The FRANCIS DRURY MANSION, located at 8615 EUCLID AVE., is an English Renaissance Tudor Revival-style mansion built in 1912 for Industrialist FRANCIS EDISON DRURY and his family. Architectural firm Meade & Hamilton designed the three-story 34 room 25,000 square feet residence which cost $50,000 to build. The residence required 20 servants to maintain.

Francis Drury Mansion, 1912
Francis Drury Mansion, 1912

The red brick façaded residence featured recessed arches, an orange slate roof, Elizabethan chimneys, timbered gables, and dark wooden Tudor designs framing the windows and door. A large, crenulated brick tower rose above the home.

The interior consisted of carved woodwork, decorative plasterwork, ornate ceilings, elegant furnishings, and fine art. A giant staircase with oak newels dominated the entryway. The dining room ceiling had plaster reliefs of flowering trees. The mansion was featured in a 1915 issue of Architectural Record.

In 1915, Drury purchased the 5-acre F.A. Arter estate across the street. The property was transformed into “The Oasis,” a formal garden with reflecting pools, waterfalls, a lily pond, greenhouses, a pagoda, an amphitheater, and a flower-lined path. The formal gardens were highlighted in the 1921 issue of Country Life Magazine. The landscaping was designed by landscape architects, Vitale Brinckerhoff and Geiffert.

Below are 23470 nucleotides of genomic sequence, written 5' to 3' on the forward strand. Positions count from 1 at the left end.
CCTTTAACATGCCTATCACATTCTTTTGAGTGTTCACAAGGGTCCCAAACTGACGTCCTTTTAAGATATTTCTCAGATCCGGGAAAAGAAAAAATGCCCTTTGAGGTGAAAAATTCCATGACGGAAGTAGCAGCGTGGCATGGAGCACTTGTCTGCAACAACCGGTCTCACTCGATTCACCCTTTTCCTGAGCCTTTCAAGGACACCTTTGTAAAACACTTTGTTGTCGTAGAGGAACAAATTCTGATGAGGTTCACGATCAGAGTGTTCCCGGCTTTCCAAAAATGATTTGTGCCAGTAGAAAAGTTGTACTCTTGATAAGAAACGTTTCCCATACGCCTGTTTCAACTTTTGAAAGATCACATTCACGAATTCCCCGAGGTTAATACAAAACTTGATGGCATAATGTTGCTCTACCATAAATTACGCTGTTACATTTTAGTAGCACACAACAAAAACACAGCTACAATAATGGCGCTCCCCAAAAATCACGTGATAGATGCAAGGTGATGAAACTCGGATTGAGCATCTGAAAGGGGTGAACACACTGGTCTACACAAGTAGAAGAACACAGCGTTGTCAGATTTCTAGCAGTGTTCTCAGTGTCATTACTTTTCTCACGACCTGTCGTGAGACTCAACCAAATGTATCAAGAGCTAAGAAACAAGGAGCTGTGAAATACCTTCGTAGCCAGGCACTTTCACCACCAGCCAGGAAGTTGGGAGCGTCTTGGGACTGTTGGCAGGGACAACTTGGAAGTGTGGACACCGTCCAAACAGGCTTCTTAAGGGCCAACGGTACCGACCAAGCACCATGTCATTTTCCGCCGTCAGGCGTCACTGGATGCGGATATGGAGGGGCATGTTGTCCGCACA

In 1924, Drury sold his home to Francis Thrall King, the acting president of the CLEVELAND MUSEUM OF ART. The garden land was donated to the CLEVELAND PLAY HOUSE to build a new theatre complex. The King family remained in the home until 1937.

On 11 June 1939, the exclusive Drury Club acquired the house. In 1946, the FLORENCE CRITTENTON HOME, a maternity home for unmarried mothers and their children, purchased the property. The home housed 15 unwed mothers during their pregnancy, a part-time nursing staff, and a visiting physician. In 1973, the Crittenton Home leased the mansion to AIM Jobs, a program that treated problems of parole violators.

Drury Club Home, 1946
Drury Club Home, 1946

In 1989, the CLEVELAND CLINIC FOUNDATION purchased the residence and converted it into a Foundation House Conference Center. The large service wing and carriage house remain intact. This structure is one of the few surviving Millionaires Row mansions.

Angelina Bair

Cigliano, Jan. Showplace of America: Cleveland's Euclid Avenue, 1850-1910. (1991).

Dutka, Alan & Ruminski, Dan. Cleveland in the Gilded Age: A Stroll Down Millionaires Row. (2012).

Gilmour Academy. If these walls could talk. (2010).

Johnson, Alexis & Knaggs, Rebecca. Cleveland Historical: Drury Mansion A Stove Baron's Short Tenure on Millionaires' Row. (2010).


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